Figure 19. Schematic cross-section of a river showing bankfull and percentage levels relative to bankfull level.
Giving warnings about suspension of classes is essential in disaster prevention. However, it is necessary that they are relayed to residents and clearly understood by everyone in the community long before crises happen. The warning levels are unique to each river and its location along the river. They are determined based on a thorough assessment of carrying capacity and the response of the fluvial system to rainfall events.
Selecting the FLOOD MAP tab will display flood maps that represent past scenarios of flood events and near real-time simulations of river conditions in map view. In general, the scenarios from past flood events in rivers for 18 major basins (Table 5) are used to help people prepare for flood disasters several years in advance. These maps can be used to identify flood hazard areas, distinguish possible blocked roads, determine emergency access routes, and strategize placement of rubber boats and key emergency facilities, among others. Most importantly, they should be used for comprehensive land development plans. Avoiding land development in known compromised areas lessens the impact of natural hazards because fewer people will be in harm’s way. Forecast simulations of floods based on near real-time data provide important basis for action during a crisis situation.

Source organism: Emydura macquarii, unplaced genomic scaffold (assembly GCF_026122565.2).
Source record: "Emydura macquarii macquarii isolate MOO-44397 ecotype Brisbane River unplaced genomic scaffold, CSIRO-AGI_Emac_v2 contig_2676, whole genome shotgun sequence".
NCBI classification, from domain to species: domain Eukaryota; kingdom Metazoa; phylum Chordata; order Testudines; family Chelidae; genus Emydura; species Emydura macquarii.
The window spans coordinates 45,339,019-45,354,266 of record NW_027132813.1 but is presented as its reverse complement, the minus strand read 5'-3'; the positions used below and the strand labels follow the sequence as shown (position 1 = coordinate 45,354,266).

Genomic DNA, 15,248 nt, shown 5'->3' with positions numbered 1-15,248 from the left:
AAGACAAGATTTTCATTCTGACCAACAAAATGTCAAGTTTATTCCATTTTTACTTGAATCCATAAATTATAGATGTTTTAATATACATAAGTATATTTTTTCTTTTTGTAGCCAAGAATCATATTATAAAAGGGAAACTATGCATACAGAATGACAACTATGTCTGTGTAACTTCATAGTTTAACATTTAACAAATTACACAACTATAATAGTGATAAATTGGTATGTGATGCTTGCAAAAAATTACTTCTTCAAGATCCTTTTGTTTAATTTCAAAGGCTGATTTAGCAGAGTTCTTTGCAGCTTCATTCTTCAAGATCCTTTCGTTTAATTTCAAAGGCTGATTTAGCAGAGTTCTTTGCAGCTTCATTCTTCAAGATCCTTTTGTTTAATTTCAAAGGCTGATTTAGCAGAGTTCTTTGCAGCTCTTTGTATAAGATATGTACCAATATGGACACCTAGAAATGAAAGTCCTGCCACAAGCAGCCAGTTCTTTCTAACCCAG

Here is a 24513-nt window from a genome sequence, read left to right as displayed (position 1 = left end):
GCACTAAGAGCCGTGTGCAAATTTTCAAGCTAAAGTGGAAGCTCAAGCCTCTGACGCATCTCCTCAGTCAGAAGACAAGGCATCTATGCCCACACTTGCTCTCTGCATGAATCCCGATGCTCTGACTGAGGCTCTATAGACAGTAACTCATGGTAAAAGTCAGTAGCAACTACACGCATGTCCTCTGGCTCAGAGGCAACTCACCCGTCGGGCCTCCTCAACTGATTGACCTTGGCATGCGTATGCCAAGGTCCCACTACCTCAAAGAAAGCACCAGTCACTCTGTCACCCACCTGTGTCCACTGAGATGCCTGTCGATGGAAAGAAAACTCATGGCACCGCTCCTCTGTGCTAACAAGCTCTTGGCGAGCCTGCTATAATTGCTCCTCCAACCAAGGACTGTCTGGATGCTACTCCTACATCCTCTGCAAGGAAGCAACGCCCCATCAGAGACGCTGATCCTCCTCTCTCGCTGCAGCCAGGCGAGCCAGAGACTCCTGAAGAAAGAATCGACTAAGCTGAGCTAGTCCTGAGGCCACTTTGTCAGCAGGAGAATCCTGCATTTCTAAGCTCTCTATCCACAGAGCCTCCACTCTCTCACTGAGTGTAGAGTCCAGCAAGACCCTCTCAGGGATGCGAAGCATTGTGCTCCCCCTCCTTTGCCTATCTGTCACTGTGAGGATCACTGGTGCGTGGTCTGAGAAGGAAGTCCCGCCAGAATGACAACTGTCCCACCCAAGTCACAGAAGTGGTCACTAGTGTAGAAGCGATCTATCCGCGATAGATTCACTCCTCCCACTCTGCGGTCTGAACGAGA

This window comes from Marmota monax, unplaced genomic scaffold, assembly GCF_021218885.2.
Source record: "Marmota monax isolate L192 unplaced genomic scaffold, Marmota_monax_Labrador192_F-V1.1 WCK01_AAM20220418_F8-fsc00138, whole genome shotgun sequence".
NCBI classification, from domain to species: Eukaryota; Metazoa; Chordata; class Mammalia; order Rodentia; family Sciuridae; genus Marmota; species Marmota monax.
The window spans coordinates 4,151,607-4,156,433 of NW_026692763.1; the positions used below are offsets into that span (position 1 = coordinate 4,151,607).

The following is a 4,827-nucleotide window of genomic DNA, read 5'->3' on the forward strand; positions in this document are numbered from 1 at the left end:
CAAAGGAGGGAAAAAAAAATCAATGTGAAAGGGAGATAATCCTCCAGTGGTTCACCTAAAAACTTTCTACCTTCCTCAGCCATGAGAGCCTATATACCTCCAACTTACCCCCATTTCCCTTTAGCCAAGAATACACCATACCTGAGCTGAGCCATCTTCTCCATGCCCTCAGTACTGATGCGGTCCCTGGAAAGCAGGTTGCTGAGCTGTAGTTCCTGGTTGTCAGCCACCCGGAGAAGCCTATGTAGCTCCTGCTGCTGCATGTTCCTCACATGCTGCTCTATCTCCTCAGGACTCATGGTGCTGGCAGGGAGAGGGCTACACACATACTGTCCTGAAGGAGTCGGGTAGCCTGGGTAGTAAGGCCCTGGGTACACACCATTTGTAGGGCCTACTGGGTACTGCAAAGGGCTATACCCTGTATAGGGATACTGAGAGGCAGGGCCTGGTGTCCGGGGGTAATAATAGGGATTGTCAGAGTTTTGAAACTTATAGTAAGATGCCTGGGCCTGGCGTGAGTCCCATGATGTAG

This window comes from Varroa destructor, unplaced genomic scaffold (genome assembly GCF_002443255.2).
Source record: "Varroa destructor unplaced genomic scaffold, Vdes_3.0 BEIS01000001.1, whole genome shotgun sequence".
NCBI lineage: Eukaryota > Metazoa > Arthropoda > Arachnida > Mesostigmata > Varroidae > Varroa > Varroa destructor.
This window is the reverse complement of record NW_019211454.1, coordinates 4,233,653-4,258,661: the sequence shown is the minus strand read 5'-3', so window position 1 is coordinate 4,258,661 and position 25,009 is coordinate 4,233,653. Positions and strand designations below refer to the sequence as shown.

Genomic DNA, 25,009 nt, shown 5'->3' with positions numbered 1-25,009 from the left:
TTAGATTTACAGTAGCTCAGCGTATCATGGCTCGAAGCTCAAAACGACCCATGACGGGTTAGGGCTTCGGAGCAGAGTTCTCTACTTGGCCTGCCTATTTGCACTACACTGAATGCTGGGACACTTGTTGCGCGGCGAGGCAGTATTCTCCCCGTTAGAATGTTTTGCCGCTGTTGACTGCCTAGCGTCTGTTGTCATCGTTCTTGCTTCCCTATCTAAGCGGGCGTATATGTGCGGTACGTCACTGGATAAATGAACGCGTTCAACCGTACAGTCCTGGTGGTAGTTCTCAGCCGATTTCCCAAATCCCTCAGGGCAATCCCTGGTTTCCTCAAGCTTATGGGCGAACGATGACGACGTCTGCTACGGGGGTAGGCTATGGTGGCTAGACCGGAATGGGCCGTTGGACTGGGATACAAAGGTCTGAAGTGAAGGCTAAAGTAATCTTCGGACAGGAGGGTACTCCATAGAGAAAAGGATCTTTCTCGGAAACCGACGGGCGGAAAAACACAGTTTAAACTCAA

Table 5. A list of the 18 major river basins prioritized by Project NOAH, which includes the Infanta and Lucena watersheds.
Past scenarios of inundation shown on the Project NOAH website are simulated flood events that arise from different intensities and duration of rainfall. Records of such rainfall in different areas of the country are documented by PAGASA and go back as far as the 1950s. To group the different types of rainfall events, they have been classified according to their statistical return period of 5, 10, 25, 50 and 100 years. The probability of a 5-year rain return period is 1 in every 5 years while the probability of a 100-year rain return period is 1 in every 100 years. In simple terms, the strength of rainfall for a 100-year rain return is much stronger but less frequent than it is for a 5-year rain return. Since statistical rain return periods refer to probability (“chance” in gambling talk), the chance of having a100-year rain return period rainfall event in consecutive years or within the same year is also possible. Once it happens, the probability clock is reset. For each of these 1 to 100-year rain return events, corresponding flood scenarios are generated using computer simulations of water runoff on land.